Along The Trolley Line
Across Camden Road from the Tremont Avenue Trolley Stop is the southernmost of three buildings which make up the Design Center of the Carolinas. The Design Center includes a mix of showrooms, studios and offices catering to the design industry, and houses many of the over 100 design-related businesses in South End.
At the other end of the complex, facing Worthington Avenue, stands the Nebel Knitting Mill building, which manufactured ladies hosiery, and is the most intact hosiery mill in Charlotte. Constructed in 1927 and expanded in 1929, the mill operated continuously until 1968, and during the peak manufacturing years after the First World War, was the largest of five knitting mills in the Dilworth industrial corridor. Its design includes an open square with an approximately 9,000 square-foot courtyard in the center. Since the knitting of fine silk and synthetic hosiery required superior eyesight and good light, it is likely the mill was designed with this configuration to allow for maximum natural light during the day shifts, giving each knitter a large window to light his machine. The stone pediments above the main entrances in both sections engraved with "NEBEL KNITTING CO." and the decorative copper canopies sheltering the two doorways in the 1929 portion are original.
The Nebel Knitting Company was established in Charlotte in 1923 by William Nebel, a native of Germany and third-generation hosiery knitter. Nebel was an innovator in hosiery styles, colors, and patterns, and held at least sixteen patents. The largest and most productive hosiery concern in Mecklenburg County, the Nebel Knitting Mill, by World War II, employed approximately 350 workers at thirty-eight machines producing nylon stockings. By 1968, the Nebel company employed almost 600 operatives and produced approximately two million dozen pairs of hosiery annually. The mill remained in operation until 1968, when it was acquired by Chadbourn, Inc., a Charlotte-based hosiery and apparel manufacturer. The building was last used by the Mecklenburg Manufacturing Company, producers of children's knitwear. That firm closed its doors in 1989, and in 1990 the building was purchased and turned into a restaurant by the Old Spaghetti Warehouse, a national chain. After the Old Spaghetti Warehouse closed, the Nebel building was incorporated into the Design Center.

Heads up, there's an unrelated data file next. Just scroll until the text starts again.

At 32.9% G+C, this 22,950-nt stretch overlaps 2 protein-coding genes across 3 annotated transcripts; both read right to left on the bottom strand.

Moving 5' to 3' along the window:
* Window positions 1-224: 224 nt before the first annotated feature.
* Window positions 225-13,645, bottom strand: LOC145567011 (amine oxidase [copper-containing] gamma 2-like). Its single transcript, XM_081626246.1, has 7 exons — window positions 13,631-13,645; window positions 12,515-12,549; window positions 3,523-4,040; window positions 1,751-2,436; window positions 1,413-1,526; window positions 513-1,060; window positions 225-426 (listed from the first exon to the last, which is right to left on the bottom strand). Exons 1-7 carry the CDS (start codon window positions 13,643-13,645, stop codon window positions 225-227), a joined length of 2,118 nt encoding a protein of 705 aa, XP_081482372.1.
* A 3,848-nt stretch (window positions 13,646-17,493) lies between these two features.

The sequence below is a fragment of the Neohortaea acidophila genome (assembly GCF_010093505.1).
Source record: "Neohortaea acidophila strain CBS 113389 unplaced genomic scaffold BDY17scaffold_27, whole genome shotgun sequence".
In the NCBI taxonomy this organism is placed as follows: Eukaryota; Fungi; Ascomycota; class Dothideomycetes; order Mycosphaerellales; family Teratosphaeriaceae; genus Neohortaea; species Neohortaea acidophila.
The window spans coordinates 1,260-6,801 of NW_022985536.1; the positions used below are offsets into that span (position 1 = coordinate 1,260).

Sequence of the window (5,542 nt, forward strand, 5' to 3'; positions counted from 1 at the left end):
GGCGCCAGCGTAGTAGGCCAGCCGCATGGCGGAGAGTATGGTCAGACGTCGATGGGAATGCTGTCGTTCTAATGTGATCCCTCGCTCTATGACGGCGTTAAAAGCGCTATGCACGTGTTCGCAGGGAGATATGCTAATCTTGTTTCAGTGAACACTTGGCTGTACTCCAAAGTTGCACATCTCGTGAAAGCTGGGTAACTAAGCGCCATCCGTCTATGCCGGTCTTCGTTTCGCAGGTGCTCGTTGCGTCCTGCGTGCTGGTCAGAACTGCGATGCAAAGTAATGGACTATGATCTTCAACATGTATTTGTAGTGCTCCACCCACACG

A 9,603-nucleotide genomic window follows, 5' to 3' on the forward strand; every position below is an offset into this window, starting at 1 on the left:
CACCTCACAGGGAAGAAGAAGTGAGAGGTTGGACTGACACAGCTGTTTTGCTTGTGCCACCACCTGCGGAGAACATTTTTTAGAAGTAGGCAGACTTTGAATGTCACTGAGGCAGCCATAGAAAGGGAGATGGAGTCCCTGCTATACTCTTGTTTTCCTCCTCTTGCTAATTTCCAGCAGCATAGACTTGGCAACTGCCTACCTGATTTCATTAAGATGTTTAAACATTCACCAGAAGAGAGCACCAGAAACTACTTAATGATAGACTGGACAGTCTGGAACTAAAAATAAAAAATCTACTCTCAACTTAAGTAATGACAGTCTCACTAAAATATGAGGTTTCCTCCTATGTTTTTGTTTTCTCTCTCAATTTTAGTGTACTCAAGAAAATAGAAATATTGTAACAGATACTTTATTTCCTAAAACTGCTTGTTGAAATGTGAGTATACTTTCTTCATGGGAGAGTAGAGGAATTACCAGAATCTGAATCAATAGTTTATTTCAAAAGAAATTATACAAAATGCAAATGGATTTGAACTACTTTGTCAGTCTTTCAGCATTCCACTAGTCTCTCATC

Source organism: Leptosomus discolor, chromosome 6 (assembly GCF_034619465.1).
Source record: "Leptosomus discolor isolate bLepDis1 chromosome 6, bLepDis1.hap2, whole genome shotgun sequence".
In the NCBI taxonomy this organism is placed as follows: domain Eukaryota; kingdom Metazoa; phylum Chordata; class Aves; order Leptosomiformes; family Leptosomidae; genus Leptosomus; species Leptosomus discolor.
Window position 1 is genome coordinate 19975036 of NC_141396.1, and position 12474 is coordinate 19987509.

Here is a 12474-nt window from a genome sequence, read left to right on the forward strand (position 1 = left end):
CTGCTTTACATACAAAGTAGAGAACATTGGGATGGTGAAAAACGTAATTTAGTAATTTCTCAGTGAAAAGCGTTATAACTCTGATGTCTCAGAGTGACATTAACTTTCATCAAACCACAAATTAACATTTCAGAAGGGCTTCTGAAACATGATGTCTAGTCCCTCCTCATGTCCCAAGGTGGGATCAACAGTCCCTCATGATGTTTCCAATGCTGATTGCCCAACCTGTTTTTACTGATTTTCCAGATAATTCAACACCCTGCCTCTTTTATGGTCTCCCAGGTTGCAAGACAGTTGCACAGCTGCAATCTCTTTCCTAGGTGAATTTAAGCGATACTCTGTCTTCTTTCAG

Hosiery manufacturing rose to prominence in Charlotte during the post-World War I period, and there were five hosiery mills here by the early 1930s, concentrated along the Southern Railroad corridor in Dilworth's industrial section. The Nebel mill was the largest of this group.
The vast majority of hosiery workers were highly skilled, and the labor was physically easier and cleaner than most work in the cotton mills. Hosiery mills produced none of the cotton dust that caused brown lung nor the cotton lint that led to the derogatory nickname "linthead." As employees with comparatively high wages and prestige, hosiery operatives rarely lived in mill villages; and typical of the hosiery companies in Charlotte and the region, the Nebel mill did not include an affiliated village.
Many thanks to the Charlotte-Mecklenburg Historic Landmarks Commission for the historical information included above.